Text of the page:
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Spectral Loudspeaker

Audio -> FFT -> Spectral Loudspeaker
  [vote for,

This high-end audio loudspeaker consist in a array of N=2^k resonators; each one tuned to a specific frequency and a quality factor according to N.

For resonator I mean a device capable to make a single audible tone.

Process audio, do a FFT (Fast Fourier Transform) of 2*N samples length, and get the power spectral density (PSD). Now feed the resonators with the N components of the PSD. One may consider this step as an "acoustical" inverse FFT.

An array of 4096 resonators should be fine for most people, exigent users could go up to a 65536 resonators.

Actually only N-1 resonators are needed, just removing the DC component.

For the really enthusiastic audio lovers, the DC component must be connected to a fan.

piluso, Mar 07 2013

A rudimentary version http://bobbyowsinsk...-wall-of-sound.html
The Wall of Sound: 439 independently amped narrow-band cones on eleven channels, including one tone generator and a host of mids and woofers for each string of Phil Lesh's bass. Clear as a bell at a 1/4 mile in 1972. Grandiose indeed. [Alterother, Mar 07 2013]



       frequencies aren't discrete, so you're actually saying "between frequencies x and y".   

       Sound systems accomplish this already, in a less grandiose format: a "3-way" speaker system has a big speaker, a medium sized speaker and a small speaker, which are fed low, mid and high frequencies respectively.   

       your 4,000 speakers are going to take up a rather large bit of the wall.
FlyingToaster, Mar 07 2013

       // 4,000 speakers // These aren't speakers, are tone generators. Big difference.   

       // less grandiose format: a "3-way" // I'm aware of 3-way systems. But as you said, it's less grandiose ;-)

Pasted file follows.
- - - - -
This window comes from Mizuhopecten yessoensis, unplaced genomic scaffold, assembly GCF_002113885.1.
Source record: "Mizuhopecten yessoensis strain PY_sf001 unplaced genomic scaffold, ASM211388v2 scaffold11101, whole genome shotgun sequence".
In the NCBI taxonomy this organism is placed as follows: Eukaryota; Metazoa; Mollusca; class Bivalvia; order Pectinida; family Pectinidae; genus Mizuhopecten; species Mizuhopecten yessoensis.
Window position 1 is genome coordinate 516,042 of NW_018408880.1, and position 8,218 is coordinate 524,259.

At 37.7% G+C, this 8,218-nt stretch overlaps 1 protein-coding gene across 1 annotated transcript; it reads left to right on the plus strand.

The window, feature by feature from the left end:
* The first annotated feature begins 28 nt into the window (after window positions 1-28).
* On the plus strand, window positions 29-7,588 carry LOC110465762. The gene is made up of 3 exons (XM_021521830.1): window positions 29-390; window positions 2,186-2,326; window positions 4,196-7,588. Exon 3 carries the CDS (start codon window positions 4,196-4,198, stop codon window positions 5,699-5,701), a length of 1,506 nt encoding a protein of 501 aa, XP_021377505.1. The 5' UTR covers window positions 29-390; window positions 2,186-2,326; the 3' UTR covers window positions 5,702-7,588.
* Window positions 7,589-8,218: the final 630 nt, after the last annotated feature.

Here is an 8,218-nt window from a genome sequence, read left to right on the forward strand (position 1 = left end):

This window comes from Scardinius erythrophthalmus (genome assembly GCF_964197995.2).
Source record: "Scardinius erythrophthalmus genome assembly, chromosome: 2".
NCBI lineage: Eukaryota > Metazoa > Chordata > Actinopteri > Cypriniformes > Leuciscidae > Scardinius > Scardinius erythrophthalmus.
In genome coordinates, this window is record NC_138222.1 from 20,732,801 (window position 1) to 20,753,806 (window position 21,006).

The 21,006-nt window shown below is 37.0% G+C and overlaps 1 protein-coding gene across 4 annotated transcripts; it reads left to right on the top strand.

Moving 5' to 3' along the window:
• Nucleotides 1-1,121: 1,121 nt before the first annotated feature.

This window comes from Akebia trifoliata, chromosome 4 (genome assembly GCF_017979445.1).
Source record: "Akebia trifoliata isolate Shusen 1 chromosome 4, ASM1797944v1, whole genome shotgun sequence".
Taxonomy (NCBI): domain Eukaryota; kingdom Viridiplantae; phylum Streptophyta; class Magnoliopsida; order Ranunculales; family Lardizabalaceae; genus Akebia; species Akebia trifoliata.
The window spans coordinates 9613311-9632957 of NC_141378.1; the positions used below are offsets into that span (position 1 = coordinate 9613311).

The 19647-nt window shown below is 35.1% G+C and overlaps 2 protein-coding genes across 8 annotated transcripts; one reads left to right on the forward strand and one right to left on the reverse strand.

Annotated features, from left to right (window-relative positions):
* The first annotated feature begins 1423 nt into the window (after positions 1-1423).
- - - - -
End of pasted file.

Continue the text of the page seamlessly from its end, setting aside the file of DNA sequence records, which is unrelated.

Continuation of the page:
piluso, Mar 07 2013

       Why the transform, if using a digital file as the audio source, can the digital data itself not be used directly to drive the resonators?
pocmloc, Mar 07 2013

       Passive resonators, like tuning forks, will reproduce the sound when excited poperly from a sound source like a digital file or any other format. It's an interesting aproach, but this one it's about active devices. May be I should said "tone generators" instead of "resonators" to achieve an electromechanical way to go from the digital spectrum to temporal and physical domains.
piluso, Mar 07 2013

       I mean that there isn't just whole number freqencies.   

       Is this supposed to be an instrument ?   


       Or, to make a long story short, I don't get it at a basic level.
FlyingToaster, Mar 07 2013

       //I don't get it at a basic level.//   

       No me. But it seems to be a proposal to have one speaker for each discrete frequency. In which case it will fail in several ways.   

       (1) Resonators resonate at their resonant frequency. Thus, if you have a resonator resonating at 440Hz, and you feed it sound at 441Hz, you're going to get some weird beat effect.   

       (2) See (1) because it's a big problem.   

       (3) Your music will sound like it's been through a comb filter.
MaxwellBuchanan, Mar 07 2013

       [MB] What I would expect from feeding a resonator with a frequency near the resonance frequency it's an amplitude drop depending on Q instead of a beat effect.   

       Regarding the sound.... until someone out there doesn't bring it to life we'll never know :-)
piluso, Mar 07 2013

       //You'd surprised about FFT's - you could get away with as few as 128 frequencies.//   

       Yes, I'd be surprised. Try playing a trombone slide using 128 fixed frequencies. Or a human voice.   

       //What I would expect from feeding a resonator with a frequency near the resonance frequency it's an amplitude drop depending on Q instead of a beat effect.//   

       Sadly, your expectations would not be met. If you drive a resonator slightly off its resonant frequency, beats is what you get. Next time you're standing next to a metal lamp-post (which will have a nice clean resonant frequency), give it a go.
MaxwellBuchanan, Mar 07 2013

       What'd be cool is, if you have a few thousand speakers, assign a sine wave to each based on the thousand highest power frequencies. They'd be speakers though, not resonators since you'd almost certainly be changing frequencies as the song/program progressed.   

       Of course how you're going to determine what those thousand pure frequencies are in real time is beyond me.
FlyingToaster, Mar 07 2013

       If you push a swing regularly at just off its natural frequency, it will alternately slow to a standstill and swing higher.   

       However, it's entirely possible that my reasoning is impaired due to Merlot.
MaxwellBuchanan, Mar 07 2013


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